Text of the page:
The Winters Center for Autism, a training institute for young adults with challenges, helps to teach the skills needed to enter the workforce, specifically in the hospitality industry. NewsdayTV's Steve Langford reports. Credit: Newsday/Howard Schnapp

Jake’s 58 Casino Hotel has partnered with a new nonprofit to help train adults on the autism spectrum for jobs in Long Island’s hospitality industry.

The nonprofit, the Winters Center for Autism, teaches young adults employment skills as part of a two-year program. Officials with the organization said the know-how will help them land jobs at major hospitality employers in the region.

“It just seemed like a perfect fit,” said Phil Boyle, president and chief executive of Suffolk OTB and Jake’s. “The very jobs they’re learning are the jobs that we need to fill at Suffolk OTB and Jake’s.”

Participants receive training for jobs in retail, restaurant and hotel work, as well as office and accounting positions. 

Giovanni Lugo of Commack, left, works with job coach Chelsea...

Giovanni Lugo of Commack, left, works with job coach Chelsea Wallace in the hotel training room at the Winters Center for Autism. Credit: Debbie Egan-Chin

While the partnership does not guarantee jobs for trainees, Boyle said he looks forward to the casino’s ongoing partnership with Winters and the opportunity to interview and potentially hire program participants.

“You could tell just by touring the center what a dedicated and diligent workforce these individuals with autism will be,” he said.

The center, a West Babylon-based nonprofit job training organization, is affiliated with the Winters Family Foundation, which was founded by the late Joe Winters and his wife, Michele, in January 2020. Joe Winters had helped build his family business, Winters Bros. Waste Systems, into Long Island’s largest garbage collection business.

The Winters family has a personal connection to the nonprofit's mission, as Joe Winters' son Sean is on the autism spectrum. The waste business has also made efforts to hire individuals with autism.

Program organizers said the training is a necessity in a job market where jobseekers with autism struggle to land positions.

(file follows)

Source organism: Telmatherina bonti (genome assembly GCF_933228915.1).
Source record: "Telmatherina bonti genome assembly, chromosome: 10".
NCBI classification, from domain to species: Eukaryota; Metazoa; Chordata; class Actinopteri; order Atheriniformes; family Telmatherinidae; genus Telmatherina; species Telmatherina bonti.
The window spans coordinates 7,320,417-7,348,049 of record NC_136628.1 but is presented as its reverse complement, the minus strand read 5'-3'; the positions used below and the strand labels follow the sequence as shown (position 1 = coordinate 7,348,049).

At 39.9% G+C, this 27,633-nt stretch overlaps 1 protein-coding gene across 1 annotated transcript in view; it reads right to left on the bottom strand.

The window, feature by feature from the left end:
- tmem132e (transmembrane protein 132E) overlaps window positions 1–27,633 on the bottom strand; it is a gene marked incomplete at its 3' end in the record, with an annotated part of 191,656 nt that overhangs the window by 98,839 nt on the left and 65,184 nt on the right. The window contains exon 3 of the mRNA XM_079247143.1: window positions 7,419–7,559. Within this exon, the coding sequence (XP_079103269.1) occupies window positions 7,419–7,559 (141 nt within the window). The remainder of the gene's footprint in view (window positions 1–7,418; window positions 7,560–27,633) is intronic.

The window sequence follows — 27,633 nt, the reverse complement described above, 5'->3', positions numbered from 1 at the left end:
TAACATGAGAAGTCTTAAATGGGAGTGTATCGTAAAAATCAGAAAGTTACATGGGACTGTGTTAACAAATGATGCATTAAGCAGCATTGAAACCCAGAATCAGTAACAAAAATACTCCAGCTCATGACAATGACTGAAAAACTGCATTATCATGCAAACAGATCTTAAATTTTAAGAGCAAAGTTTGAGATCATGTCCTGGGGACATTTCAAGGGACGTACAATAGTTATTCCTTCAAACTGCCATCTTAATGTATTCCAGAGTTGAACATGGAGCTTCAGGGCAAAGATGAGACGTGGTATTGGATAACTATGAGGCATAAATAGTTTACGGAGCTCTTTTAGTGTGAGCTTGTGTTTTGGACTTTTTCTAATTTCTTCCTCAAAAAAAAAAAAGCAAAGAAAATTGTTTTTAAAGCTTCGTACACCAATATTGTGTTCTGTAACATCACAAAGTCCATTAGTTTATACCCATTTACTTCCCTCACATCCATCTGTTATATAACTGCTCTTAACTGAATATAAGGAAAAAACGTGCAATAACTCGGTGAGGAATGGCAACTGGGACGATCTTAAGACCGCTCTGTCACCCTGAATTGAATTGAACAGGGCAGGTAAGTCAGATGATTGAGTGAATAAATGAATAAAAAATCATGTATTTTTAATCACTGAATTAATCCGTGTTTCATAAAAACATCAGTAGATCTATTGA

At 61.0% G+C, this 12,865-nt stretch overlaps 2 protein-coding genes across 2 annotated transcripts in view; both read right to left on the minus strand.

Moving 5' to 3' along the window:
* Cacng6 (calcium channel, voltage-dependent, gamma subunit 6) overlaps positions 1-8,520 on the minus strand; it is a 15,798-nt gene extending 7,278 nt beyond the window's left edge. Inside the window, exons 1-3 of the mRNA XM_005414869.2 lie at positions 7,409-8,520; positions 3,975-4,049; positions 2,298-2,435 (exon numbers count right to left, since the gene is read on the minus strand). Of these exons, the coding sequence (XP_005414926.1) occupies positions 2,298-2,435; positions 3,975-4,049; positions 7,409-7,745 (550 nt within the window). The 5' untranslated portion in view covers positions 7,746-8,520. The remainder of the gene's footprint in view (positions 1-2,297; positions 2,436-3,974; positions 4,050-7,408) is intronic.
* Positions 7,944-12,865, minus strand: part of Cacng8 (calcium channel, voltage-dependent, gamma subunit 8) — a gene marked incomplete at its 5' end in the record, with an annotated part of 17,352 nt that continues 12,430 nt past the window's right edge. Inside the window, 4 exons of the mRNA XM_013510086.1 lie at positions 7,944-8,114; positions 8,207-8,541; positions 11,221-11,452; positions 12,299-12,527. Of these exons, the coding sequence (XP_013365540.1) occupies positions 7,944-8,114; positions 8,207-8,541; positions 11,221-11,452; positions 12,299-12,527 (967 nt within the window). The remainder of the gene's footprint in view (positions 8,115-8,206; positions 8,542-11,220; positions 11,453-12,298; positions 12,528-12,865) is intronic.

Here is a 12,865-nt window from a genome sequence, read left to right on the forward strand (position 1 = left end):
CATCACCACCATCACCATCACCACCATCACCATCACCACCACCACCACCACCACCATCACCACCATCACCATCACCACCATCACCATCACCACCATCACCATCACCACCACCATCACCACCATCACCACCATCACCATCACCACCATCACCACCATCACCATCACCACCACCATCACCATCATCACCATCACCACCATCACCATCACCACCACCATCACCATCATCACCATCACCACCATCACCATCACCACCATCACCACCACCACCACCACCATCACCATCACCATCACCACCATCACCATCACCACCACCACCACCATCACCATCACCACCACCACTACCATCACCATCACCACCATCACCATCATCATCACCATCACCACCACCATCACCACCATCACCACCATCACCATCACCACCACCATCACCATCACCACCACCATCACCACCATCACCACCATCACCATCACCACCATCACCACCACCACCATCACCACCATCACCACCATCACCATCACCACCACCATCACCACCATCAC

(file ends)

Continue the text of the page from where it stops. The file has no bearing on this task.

The program is open to people 18 or older who have completed high school. 

“We started with 40 trainees and now we have almost 100 all together. There’s a huge demand,” said Christine Ponzio, executive director of the center. “The unemployment and underemployment rates for adults with autism exceeds 85%.”

Ponzio said employers can often overlook the value those on the autism spectrum can bring to their business. By focusing on certain soft social skills those individuals might struggle with, employers may be missing out on dedicated and loyal employees.

Even the most well-intentioned employers may not realize that making simple changes, like focusing job interviews on assessing a candidate's ability to do the job instead of treating them like a casual conversation, can help open doors for applicants, Ponzio said. 

Nearly half of employers surveyed between 2019 and 2022 on the effectiveness of workplace accommodations for disabled workers reported that making those accommodations cost them no money, according to a recent report by the U.S. Department of Labor's Job Accommodation Network.  

To provide hands-on training in a variety of jobs, the center has on-site mock-ups of laundry and hotel rooms, a cafe, and a traditional office setting. Ponzio said the training simulation rooms help participants know exactly what they need in order to impress potential employers.

Nicholas Romano of Nesconset, right, gets training in mailroom operations with...

Nicholas Romano of Nesconset, right, gets training in mailroom operations with job coach Chelsea Wallace  at the Winters Center for Autism. Credit: Debbie Egan-Chin

“I love every minute of it,” said Nicholas Romano, 32, a Nesconset  resident and trainee at the center who’s been participating since last summer. “You learn how to work and contribute to society. You have great people and a great environment. You actually enjoy coming to work every day.”

Romano, who hopes to land a job doing clerical office work, attends training sessions every Tuesday and Thursday from 11 a.m. to 12:30 p.m.

“They treat us like equals,” Romano said. “I want to be successful and they actually help me on the way to do that.”

Rohit Bhasin, 32, another trainee, said he loves the staff and trainers at the center and is hoping to find work in hospitality cleaning hotel rooms and providing laundry services after completing the program.

“I want to work in a hotel,” said Bhasin, a North Babylon resident who’s been attending training classes since last August. “I learn a lot from Winters.”

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